Parliamentarians finally had a chance to ask questions on the FTX debacle on 30 November, the final day of the last Parliamentary sitting for 2022. I noticed that the questions in relation to the FTX saga were placed towards the end of the Order Paper on 28 November. For an issue that is of great concern to many Singaporeans, I was concerned that MPs would have to settle for a written answer instead of being able to question the Government orally – hence my raising a “point of order” at the start of the Parliamentary sitting on 28 November. (Refer to video below)
Many Singaporeans will be disappointed that the 45 minutes of Question Time for FTX was insufficient to address issues that they would like answered. Question Time is meant for asking questions, and not a forum for debate. Parliamentarians are also “restricted” to asking two supplementary questions, and usually do not get a chance to ask further follow-up questions. If we wanted a full debate, the issue must be raised in another motion, possibly after Temasek has completed and released its internal review.
The admission by DPM Lawrence Wong that Temasek had suffered reputational damage in addition to financial damage from having to write down 𝐔𝐒$𝟐𝟕𝟓 𝐦𝐢𝐥𝐥𝐢𝐨𝐧, barely a year after investment raised many questions about the investment process. We hope that the report on Temasek’s internal review will tell us how Temasek intends to avoid such future lapses to allay the concerns of Singaporeans.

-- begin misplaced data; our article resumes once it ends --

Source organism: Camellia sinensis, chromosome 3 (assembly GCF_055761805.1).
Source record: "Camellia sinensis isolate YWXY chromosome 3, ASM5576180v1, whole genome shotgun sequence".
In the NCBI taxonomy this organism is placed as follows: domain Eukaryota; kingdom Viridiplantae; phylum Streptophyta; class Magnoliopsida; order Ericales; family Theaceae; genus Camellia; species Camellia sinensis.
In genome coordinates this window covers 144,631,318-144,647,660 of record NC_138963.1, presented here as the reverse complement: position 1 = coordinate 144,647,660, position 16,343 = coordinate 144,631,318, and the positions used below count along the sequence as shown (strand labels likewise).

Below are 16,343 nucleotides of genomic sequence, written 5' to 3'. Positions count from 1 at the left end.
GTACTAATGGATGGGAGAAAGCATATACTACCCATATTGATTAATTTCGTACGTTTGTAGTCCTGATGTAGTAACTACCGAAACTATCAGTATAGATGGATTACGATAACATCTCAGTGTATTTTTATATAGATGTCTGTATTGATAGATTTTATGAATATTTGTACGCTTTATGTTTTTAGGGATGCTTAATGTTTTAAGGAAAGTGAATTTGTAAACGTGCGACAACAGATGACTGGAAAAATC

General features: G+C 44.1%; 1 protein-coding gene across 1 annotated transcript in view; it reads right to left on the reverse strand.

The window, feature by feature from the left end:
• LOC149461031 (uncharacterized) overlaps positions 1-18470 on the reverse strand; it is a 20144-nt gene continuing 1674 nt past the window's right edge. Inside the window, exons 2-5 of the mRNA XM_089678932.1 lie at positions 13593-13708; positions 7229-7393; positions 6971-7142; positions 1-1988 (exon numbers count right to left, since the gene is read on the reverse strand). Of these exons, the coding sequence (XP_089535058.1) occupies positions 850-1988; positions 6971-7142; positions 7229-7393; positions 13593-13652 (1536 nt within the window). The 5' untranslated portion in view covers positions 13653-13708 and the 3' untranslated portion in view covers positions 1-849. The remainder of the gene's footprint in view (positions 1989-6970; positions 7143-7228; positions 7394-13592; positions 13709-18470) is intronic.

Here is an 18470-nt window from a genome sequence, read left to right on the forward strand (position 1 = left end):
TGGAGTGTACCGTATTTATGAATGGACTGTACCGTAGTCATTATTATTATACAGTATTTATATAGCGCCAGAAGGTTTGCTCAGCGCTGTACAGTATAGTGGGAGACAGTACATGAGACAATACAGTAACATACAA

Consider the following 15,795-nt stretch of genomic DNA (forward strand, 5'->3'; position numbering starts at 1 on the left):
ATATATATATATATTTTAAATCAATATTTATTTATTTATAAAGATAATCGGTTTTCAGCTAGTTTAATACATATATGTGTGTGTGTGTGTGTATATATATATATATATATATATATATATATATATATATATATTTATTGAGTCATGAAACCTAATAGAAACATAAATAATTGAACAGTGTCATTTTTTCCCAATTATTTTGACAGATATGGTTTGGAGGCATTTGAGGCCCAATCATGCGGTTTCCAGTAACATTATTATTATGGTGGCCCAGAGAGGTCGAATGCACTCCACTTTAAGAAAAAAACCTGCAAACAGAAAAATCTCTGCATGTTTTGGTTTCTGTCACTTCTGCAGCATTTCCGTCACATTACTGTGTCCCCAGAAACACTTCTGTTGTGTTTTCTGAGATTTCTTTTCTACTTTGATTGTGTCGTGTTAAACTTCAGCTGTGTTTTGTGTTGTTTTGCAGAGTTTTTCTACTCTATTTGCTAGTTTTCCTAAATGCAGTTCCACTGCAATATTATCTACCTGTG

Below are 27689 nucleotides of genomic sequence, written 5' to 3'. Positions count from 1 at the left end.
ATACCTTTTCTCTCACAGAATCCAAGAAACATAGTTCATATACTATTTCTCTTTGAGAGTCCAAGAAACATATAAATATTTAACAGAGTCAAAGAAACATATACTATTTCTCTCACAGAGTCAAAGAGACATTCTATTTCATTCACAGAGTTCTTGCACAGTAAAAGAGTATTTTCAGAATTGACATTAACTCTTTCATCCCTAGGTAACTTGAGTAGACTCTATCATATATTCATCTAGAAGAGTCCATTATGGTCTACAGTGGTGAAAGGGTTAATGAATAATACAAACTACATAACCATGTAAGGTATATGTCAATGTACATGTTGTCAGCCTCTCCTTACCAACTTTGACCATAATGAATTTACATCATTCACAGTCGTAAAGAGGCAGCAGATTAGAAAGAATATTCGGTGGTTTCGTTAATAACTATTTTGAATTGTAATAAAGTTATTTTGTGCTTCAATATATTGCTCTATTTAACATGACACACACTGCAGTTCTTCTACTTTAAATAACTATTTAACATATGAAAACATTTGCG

To have a meaningful public discourse on the issue, I would like to share that the investment team for FTX at Temasek might have erred on two major areas in evaluating venture investments – “key man risk” and “balance sheet risk”.
Temasek admitted to wrong judgement in the key man risk, in its statement released on 17 November, “It is apparent from this investment that perhaps our belief in the actions, judgement and leadership of Sam Bankman-Fried, formed from our interactions with him and views expressed in our discussions with others, would appear to have been misplaced.”
In that same statement, Temasek was less explicit in admitting to the oversight of the balance sheet risk. However, if “the thesis for our (Temasek’s) investment in FTX was to invest in a leading digital asset exchange providing us with protocol agnostic and market neutral exposure to crypto markets with a fee income model and no trading or balance sheet risk”, it may have committed a professional lapse in evaluating potential balance sheet risks by missing out on the relationship between FTX and Alameda Research.
Having said that, making correct investment decisions is a fine art and mistakes happen often. We should not be overly hard on our sovereign fund managers. Instead, we should challenge them to learn from their mistakes and do an even better job for us in the future.
Nevertheless, Chairman Lim Boon Heng and CEO Dilhan Pillay Sandrasegara of Temasek should note that Singaporeans are increasingly asking for more transparency and accountability in the management of our trillion-dollar reserves, of which Temasek’s portfolio is a part of. Singaporeans’ awareness of the reserves has heightened in recent months, following the discourse on the reserves and the accounting of land sales.
We hope that Temasek will continue to be transparent in this matter and publicly release its internal review report once it is completed, especially the recommendations and specific lessons learnt from this failed investment.
Singaporeans deserve better.
For Country For People.